JOHN WEIR of Lacesston Farm, in Fife, has claimed the coveted title of Scottish Arable Farmer of the Year at this year’s AgriScot – fending off tough local competition in a nail-biting all-Fife final.

John farms 300 ha where he grows cereals, potatoes and also has a cattle finishing enterprise. The 60 ha of pre-pack potatoes he grows is the main focus of the business and John operates a fairly traditional rotation with the main cereal area (120 ha) down to spring barley, the remainder is sown in winter wheat, winter barley, oilseed rape and oats.

Regular soil sampling and targeted chemical, lime and fertiliser applications using GPS technology are the norm at Lacesston but the dung from the cattle enterprise is also key to keeping the mainly light soil high in organic matter.

Benchmarking has been a valuable tool to help John control his costs but he has also made good use of a wind turbine and solar panels to reduce potato storage costs and his carbon footprint. John explained: “Software is in place to over-cool the potatoes when we are generating as a means of storing renewable energy. In calm or dull weather the temperatures are allowed to rise until cheaper night electric can be used.”

Receiving his award at AgriScot from cabinet secretary, Fergus Ewing, Mr Weird commented: “I was surprised and honoured to be nominated and did not expect to win. I know the other two finalists well and we are all part of a benchmarking group, so I’m sure the result was very close.”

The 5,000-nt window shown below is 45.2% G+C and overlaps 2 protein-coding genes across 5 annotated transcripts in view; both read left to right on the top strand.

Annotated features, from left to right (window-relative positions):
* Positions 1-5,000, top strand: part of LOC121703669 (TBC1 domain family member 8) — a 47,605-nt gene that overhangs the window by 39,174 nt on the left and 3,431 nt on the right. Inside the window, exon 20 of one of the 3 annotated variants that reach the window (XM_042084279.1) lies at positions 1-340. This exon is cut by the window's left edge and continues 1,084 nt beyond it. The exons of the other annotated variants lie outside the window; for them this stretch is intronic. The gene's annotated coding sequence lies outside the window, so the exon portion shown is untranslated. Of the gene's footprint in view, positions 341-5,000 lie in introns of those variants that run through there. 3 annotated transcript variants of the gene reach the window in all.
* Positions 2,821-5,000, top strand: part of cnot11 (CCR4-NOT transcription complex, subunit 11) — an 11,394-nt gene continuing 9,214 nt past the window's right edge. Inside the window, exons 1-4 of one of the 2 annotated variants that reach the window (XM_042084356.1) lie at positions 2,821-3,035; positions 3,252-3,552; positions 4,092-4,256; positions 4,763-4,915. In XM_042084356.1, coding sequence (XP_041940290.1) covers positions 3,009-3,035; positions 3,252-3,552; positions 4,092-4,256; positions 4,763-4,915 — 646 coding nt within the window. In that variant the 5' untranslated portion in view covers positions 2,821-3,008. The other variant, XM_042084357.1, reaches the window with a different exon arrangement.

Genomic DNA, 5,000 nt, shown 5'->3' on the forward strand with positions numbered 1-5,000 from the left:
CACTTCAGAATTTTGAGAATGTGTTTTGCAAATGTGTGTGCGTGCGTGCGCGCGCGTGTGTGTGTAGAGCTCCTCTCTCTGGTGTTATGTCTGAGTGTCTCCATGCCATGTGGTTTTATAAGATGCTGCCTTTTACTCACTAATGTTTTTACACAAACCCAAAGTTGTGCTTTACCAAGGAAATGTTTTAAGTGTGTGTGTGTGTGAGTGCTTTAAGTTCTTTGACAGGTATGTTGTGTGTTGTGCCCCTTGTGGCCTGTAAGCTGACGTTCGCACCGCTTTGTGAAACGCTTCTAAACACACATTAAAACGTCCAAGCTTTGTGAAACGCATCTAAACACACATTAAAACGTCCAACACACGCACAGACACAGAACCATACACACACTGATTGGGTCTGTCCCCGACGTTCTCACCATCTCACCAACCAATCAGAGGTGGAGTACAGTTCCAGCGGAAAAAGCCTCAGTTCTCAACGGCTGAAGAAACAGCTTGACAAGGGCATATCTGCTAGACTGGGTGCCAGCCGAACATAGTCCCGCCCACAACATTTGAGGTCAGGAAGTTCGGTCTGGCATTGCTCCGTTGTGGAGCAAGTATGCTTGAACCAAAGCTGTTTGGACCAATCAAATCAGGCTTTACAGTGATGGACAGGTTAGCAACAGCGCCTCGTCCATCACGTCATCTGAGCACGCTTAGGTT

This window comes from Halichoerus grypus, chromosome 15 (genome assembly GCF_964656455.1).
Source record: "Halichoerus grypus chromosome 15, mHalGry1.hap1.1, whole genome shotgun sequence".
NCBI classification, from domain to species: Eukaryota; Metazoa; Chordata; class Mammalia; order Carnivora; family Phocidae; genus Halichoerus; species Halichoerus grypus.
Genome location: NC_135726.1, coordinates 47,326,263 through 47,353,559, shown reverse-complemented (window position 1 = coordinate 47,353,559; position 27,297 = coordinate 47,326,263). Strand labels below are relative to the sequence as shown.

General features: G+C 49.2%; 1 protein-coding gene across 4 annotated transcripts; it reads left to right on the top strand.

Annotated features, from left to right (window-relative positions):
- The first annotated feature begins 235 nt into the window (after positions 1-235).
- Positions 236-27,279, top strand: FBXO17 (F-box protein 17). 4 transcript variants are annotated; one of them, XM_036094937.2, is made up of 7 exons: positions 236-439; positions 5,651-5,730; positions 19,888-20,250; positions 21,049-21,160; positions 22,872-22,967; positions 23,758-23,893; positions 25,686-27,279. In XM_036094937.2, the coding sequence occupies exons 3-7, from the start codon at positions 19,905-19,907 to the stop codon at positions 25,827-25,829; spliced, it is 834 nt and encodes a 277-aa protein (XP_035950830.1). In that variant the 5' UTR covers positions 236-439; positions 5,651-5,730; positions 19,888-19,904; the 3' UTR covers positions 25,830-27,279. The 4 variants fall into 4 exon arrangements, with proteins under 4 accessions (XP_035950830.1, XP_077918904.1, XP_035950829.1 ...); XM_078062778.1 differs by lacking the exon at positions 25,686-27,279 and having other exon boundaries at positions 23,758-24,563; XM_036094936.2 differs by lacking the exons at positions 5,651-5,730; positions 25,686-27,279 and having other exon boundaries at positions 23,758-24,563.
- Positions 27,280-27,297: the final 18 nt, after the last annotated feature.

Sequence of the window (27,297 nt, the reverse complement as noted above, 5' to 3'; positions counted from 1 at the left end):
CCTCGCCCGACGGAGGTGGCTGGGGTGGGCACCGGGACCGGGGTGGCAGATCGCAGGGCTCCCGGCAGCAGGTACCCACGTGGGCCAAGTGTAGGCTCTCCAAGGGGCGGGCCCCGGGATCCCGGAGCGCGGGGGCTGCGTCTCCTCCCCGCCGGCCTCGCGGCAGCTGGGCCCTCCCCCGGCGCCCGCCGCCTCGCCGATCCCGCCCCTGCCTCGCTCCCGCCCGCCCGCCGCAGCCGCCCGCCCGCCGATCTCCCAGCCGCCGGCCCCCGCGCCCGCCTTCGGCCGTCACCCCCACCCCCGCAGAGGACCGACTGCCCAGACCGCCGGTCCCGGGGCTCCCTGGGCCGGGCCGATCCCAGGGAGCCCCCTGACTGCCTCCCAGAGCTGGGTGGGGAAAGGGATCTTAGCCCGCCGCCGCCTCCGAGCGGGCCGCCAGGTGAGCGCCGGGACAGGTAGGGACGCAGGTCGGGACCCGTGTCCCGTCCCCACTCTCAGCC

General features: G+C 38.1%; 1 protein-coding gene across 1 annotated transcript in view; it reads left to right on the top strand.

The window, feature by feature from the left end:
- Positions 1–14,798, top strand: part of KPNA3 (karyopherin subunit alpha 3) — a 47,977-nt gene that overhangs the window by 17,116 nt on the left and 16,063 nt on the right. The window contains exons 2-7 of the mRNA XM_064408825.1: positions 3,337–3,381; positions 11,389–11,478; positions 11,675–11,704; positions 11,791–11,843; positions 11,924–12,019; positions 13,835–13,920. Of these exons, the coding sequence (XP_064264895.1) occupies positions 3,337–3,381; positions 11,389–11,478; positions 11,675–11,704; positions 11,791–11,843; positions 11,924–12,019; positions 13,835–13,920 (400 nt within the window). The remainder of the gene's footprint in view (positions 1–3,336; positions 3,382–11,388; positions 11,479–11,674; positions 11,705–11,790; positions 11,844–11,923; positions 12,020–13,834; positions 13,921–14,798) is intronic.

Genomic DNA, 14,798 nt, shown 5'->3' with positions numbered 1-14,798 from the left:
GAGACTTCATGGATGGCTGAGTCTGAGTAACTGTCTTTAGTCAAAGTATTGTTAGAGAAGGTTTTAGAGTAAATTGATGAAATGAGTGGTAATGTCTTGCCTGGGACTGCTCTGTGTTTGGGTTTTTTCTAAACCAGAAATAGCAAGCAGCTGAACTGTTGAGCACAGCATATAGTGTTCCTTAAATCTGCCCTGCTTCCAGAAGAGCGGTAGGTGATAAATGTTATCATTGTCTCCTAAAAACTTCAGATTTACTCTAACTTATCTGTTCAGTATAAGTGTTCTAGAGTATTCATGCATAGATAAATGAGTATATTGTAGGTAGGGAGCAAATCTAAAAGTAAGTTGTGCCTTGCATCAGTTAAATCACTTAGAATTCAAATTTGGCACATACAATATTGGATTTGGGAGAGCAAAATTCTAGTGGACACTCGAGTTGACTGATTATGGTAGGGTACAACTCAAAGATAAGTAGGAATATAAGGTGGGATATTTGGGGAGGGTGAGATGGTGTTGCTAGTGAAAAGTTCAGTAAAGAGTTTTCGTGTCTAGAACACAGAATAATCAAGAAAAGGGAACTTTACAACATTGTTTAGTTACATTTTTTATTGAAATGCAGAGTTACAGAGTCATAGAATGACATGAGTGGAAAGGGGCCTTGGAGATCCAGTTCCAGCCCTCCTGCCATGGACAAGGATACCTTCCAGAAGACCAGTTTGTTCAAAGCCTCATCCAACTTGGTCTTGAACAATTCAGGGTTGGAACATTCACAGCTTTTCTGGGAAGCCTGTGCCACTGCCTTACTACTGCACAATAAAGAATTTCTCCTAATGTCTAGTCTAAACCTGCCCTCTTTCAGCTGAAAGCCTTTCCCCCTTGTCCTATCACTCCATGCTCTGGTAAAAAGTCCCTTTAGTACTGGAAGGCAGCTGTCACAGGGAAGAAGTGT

The other finalists in the category were David Aglen, manager at Balbirnie Home Farms, Freuchie, and Craig Peddie, Cornceres, at Anstruther.

John proved a worthy winner of the award, impressing the judges with his use of resources and renewables. AHDB Cereals and Oilseeds board member, Andrew Moir, was part of the panel: “Lacesston is a family farm which many arable farmers in Scotland can identify with but I believe most could also learn from John. He has a good grip on finances and uses technology and renewables to good advantage.”

Fellow judge and former winner of the award, Donald Ross, agreed: “John is a very canny farmer; every decision is analysed and he understands and controls his costs. It is not the easiest farm to manage, at 400 feet with a relatively high rainfall, but the soils were in very good heart, despite the difficult autumn we have just had.”